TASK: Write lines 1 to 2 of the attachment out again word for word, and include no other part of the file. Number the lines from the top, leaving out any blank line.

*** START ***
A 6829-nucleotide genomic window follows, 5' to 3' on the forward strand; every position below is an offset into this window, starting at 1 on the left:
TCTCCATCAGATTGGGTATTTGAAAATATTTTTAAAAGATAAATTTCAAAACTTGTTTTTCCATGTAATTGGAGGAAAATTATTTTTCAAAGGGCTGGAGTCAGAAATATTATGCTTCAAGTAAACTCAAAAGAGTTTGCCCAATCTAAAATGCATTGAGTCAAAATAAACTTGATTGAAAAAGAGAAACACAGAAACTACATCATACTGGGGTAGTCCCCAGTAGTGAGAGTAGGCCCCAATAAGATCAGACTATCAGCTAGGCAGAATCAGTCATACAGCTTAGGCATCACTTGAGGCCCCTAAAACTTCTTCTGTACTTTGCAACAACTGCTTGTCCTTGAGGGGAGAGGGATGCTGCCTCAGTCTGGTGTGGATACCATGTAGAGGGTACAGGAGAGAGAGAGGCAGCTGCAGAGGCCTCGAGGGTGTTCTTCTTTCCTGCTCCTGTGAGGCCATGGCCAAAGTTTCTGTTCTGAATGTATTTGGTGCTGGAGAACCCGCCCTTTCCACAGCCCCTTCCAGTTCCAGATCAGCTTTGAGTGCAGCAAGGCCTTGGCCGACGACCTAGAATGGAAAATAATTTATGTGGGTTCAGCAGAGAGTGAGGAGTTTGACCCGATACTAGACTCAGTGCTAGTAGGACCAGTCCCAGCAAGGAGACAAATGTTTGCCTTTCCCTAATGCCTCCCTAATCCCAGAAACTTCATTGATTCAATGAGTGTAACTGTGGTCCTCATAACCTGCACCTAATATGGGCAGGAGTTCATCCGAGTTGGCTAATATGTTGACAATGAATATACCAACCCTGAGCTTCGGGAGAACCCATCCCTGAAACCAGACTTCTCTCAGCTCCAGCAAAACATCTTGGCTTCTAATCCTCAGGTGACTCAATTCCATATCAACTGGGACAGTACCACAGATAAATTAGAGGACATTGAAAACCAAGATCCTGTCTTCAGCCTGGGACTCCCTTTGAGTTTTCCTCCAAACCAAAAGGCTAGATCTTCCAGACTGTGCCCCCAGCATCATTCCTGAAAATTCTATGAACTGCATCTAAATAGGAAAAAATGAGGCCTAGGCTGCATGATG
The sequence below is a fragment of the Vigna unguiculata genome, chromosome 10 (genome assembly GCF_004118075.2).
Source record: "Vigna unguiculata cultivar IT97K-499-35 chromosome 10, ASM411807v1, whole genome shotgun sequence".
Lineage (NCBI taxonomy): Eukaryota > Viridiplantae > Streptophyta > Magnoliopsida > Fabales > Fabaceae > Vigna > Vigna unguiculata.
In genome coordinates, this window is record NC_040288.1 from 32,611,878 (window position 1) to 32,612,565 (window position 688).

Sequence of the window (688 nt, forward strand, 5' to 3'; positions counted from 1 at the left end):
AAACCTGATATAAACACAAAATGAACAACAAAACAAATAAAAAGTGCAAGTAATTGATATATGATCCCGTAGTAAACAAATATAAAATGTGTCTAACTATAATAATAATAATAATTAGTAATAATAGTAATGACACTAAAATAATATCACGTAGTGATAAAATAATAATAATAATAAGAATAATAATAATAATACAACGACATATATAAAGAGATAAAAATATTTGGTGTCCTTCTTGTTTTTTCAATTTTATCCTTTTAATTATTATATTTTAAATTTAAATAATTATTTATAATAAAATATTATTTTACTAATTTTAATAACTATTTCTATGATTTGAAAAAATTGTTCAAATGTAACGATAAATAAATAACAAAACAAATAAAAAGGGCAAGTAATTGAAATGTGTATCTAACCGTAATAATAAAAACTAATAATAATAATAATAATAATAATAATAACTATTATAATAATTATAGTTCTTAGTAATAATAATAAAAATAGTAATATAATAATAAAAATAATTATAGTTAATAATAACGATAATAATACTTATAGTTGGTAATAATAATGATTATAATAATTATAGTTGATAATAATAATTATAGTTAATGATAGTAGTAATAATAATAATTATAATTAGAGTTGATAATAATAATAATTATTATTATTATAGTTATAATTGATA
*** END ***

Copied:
A 6829-nucleotide genomic window follows, 5' to 3' on the forward strand; every position below is an offset into this window, starting at 1 on the left:
TCTCCATCAGATTGGGTATTTGAAAATATTTTTAAAAGATAAATTTCAAAACTTGTTTTTCCATGTAATTGGAGGAAAATTATTTTTCAAAGGGCTGGAGTCAGAAATATTATGCTTCAAGTAAACTCAAAAGAGTTTGCCCAATCTAAAATGCATTGAGTCAAAATAAACTTGATTGAAAAAGAGAAACACAGAAACTACATCATACTGGGGTAGTCCCCAGTAGTGAGAGTAGGCCCCAATAAGATCAGACTATCAGCTAGGCAGAATCAGTCATACAGCTTAGGCATCACTTGAGGCCCCTAAAACTTCTTCTGTACTTTGCAACAACTGCTTGTCCTTGAGGGGAGAGGGATGCTGCCTCAGTCTGGTGTGGATACCATGTAGAGGGTACAGGAGAGAGAGAGGCAGCTGCAGAGGCCTCGAGGGTGTTCTTCTTTCCTGCTCCTGTGAGGCCATGGCCAAAGTTTCTGTTCTGAATGTATTTGGTGCTGGAGAACCCGCCCTTTCCACAGCCCCTTCCAGTTCCAGATCAGCTTTGAGTGCAGCAAGGCCTTGGCCGACGACCTAGAATGGAAAATAATTTATGTGGGTTCAGCAGAGAGTGAGGAGTTTGACCCGATACTAGACTCAGTGCTAGTAGGACCAGTCCCAGCAAGGAGACAAATGTTTGCCTTTCCCTAATGCCTCCCTAATCCCAGAAACTTCATTGATTCAATGAGTGTAACTGTGGTCCTCATAACCTGCACCTAATATGGGCAGGAGTTCATCCGAGTTGGCTAATATGTTGACAATGAATATACCAACCCTGAGCTTCGGGAGAACCCATCCCTGAAACCAGACTTCTCTCAGCTCCAGCAAAACATCTTGGCTTCTAATCCTCAGGTGACTCAATTCCATATCAACTGGGACAGTACCACAGATAAATTAGAGGACATTGAAAACCAAGATCCTGTCTTCAGCCTGGGACTCCCTTTGAGTTTTCCTCCAAACCAAAAGGCTAGATCTTCCAGACTGTGCCCCCAGCATCATTCCTGAAAATTCTATGAACTGCATCTAAATAGGAAAAAATGAGGCCTAGGCTGCATGATG